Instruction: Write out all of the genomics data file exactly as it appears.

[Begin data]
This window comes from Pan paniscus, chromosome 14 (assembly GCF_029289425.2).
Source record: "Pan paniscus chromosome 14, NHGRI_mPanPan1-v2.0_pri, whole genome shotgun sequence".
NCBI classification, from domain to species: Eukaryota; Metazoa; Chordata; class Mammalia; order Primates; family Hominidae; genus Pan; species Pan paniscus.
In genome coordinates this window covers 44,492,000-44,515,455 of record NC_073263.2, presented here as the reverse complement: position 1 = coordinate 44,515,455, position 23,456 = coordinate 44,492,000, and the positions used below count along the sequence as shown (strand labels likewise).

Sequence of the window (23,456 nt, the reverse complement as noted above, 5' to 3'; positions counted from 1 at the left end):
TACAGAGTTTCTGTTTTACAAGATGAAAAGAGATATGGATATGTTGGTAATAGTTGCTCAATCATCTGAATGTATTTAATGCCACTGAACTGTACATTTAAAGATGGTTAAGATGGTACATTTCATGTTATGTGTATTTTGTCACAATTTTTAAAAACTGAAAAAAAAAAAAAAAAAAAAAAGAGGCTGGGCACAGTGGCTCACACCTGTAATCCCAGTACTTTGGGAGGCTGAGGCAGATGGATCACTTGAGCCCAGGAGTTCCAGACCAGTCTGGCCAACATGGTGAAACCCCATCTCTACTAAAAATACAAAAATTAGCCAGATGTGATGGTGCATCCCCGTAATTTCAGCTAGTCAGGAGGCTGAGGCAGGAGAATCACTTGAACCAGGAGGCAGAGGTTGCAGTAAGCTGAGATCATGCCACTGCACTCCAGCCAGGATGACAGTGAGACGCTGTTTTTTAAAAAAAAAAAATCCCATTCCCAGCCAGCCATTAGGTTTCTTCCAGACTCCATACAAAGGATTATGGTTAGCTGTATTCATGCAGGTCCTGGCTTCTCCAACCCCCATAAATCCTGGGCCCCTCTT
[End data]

This window comes from Pan paniscus, chromosome 14 (assembly GCF_029289425.2).
Source record: "Pan paniscus chromosome 14, NHGRI_mPanPan1-v2.0_pri, whole genome shotgun sequence".
NCBI classification, from domain to species: Eukaryota; Metazoa; Chordata; class Mammalia; order Primates; family Hominidae; genus Pan; species Pan paniscus.
In genome coordinates this window covers 44,492,000-44,515,455 of record NC_073263.2, presented here as the reverse complement: position 1 = coordinate 44,515,455, position 23,456 = coordinate 44,492,000, and the positions used below count along the sequence as shown (strand labels likewise).

Sequence of the window (23,456 nt, the reverse complement as noted above, 5' to 3'; positions counted from 1 at the left end):
TACAGAGTTTCTGTTTTACAAGATGAAAAGAGATATGGATATGTTGGTAATAGTTGCTCAATCATCTGAATGTATTTAATGCCACTGAACTGTACATTTAAAGATGGTTAAGATGGTACATTTCATGTTATGTGTATTTTGTCACAATTTTTAAAAACTGAAAAAAAAAAAAAAAAAAAAAAGAGGCTGGGCACAGTGGCTCACACCTGTAATCCCAGTACTTTGGGAGGCTGAGGCAGATGGATCACTTGAGCCCAGGAGTTCCAGACCAGTCTGGCCAACATGGTGAAACCCCATCTCTACTAAAAATACAAAAATTAGCCAGATGTGATGGTGCATCCCCGTAATTTCAGCTAGTCAGGAGGCTGAGGCAGGAGAATCACTTGAACCAGGAGGCAGAGGTTGCAGTAAGCTGAGATCATGCCACTGCACTCCAGCCAGGATGACAGTGAGACGCTGTTTTTTAAAAAAAAAAAATCCCATTCCCAGCCAGCCATTAGGTTTCTTCCAGACTCCATACAAAGGATTATGGTTAGCTGTATTCATGCAGGTCCTGGCTTCTCCAACCCCCATAAATCCTGGGCCCCTCTT